But what hit me in that business meeting was that, it didn’t matter what I as a southern white male thought about what this minister had said. It didn’t matter that I didn’t think he said anything racist. What mattered was that my sister in Christ, because of her background and because of her experiences did think it was racist.

I realized that it mattered less what the actual statement was and more how we all perceived it. I realized that our issues were more about communications than about actual attitudes.

That realization was reinforced in a couple of ways.

For several weeks following surgery for cancer, I would take the Metro every day to George Washington Hospital for radiation treatments. One day I noticed a sign that said “D.C. Statehood Now, End Racism”

I said to myself, “that’s not racist.” But I got an immediate check in my conscience that said, “Oh yes it is.”

And I thought about it. What reason did I have to not want D.C. to have representation in Congress? I realized it was because I didn’t want them to have more votes.

Them? Ouch, that was an ugly thought I didn’t expect to rear its head. Just what did I mean by “them?”

Now, I have to admit that, as a conservative, the last thing I want is two more Democrat Senators and another Democrat Congressman. If I had my druthers we’d fold the District into Maryland.

But try as I might, I can’t find a legitimate reason to deny the citizens of the District of Columbia equal representation under the law.

It wasn’t long after both of those experiences that I had what I consider an opportunity of a lifetime. I auditioned for and was selected to be a part of the “Gentlemen of the Gospel Mass Choir.” It was an incredible experience. One hundred and fifty male voices raised in song. I was one of two white guys.

We performed that year at the Kennedy Center on the Sunday before MLK, Jr. Day. The Rev. Jesse Jackson was the Master of Ceremonies.

My wife tells the story of sitting next to an elderly couple in the audience. The gentleman tried to point out his son,”fourth row from the top, eight in from the right.

My wife’s response? “My husband is the white guy on the back row.”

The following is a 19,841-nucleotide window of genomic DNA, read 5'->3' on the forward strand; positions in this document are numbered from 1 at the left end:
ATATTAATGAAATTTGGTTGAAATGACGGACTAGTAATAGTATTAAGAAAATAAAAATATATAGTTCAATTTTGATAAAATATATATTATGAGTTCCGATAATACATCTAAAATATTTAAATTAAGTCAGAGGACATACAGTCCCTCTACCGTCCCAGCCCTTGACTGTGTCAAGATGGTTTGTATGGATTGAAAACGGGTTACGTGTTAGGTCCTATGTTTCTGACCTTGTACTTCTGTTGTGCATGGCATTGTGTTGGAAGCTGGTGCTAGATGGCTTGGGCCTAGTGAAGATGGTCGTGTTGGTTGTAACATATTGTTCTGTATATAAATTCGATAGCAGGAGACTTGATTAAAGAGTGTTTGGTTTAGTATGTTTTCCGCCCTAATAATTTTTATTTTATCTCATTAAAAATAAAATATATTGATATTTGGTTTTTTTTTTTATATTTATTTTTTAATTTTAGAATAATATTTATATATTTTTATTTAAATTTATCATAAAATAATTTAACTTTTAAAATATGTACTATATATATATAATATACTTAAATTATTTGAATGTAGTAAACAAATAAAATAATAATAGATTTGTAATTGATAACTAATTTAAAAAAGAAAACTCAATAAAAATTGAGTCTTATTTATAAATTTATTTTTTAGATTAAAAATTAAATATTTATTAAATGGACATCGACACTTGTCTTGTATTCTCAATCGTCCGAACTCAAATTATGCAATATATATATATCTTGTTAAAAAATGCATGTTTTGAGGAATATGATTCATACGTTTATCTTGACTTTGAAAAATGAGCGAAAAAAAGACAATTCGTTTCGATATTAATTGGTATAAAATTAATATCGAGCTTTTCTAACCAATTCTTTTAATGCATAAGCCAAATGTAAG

I learned a lot through that experience. About different styles of music and once again about different ways of looking at things.

We were excited about bringing our son up in a diverse environment. We were determined that he would not be saddled with the same attitudes that prevailed in our youth and in our families.

So, we had some concerns when we moved to suburban Richmond. We chose outside the City because of the school system. That’s fodder for another day. But I was concerned about our son moving into a predominantly white environment.

I realized we must have been doing something right however by the time we got to his next birthday. We’d lived here almost a year. I wasn’t really thinking about it at the time, but I looked at the kids lined up for cake at his birthday party. We had our son the average white kid, a girl, an Hispanic, an African American, and Egyptian and a deaf child. We didn’t plan any of that. These were his friends.

Of course I did have to admit some concerns about his education the day he came home from kindergarten and said “The South Americans killed Abraham Lincoln.” We had to work on history a bit.

I had some high expectations for Promise Keepers when the movement first began. There was a strong emphasis on racial reconciliation. I remember being at a rally in RFK Stadium and hearing Wellington Boone say “If God is your father, then I am your brother.” Sadly, from what I’ve seen Promise Keepers never really grew up. They still seem to exist only on the surface. I think it’s a shame, because I believe they could have been so much more.

Over the past few years, I was involved with the alumni association at my college, the small private school mentioned above. We’d been struggling with the whole issue of racial, ethnic and gender equality and what that means for us as Christians. We’ve made some progress, but we have a long way to go.

I remember one meeting when a fellow Board member, an African American woman who graduated two years behind me asked me a question, “How come you get it? What’s the difference?”

I told her I wasn’t sure that I always did get it. I acknowledged that I had a lot to learn. There’s a part of me that knows what is right. And I struggled to make that my natural response.

I’m not there yet. And I think by the example of the promotion for the “All Black Gala” I’m not the only one.


3 Responses to “Honoring Dr. King”

  1. Jason Roop January 19, 2009 at 12:39 pm #

    Here’s something you might enjoy. Richmond poet and civil rights figure LaVerne Byrd Smith reads a poem she wrote the day Martin Luther King Jr. died:


  2. Michael January 19, 2009 at 2:26 pm #

    Thanks for sharing that Jason.


  1. On Martin Luther King, Jr. Day - January 18, 2010

    […] post from last year:  Honoring Dr. King Share and […]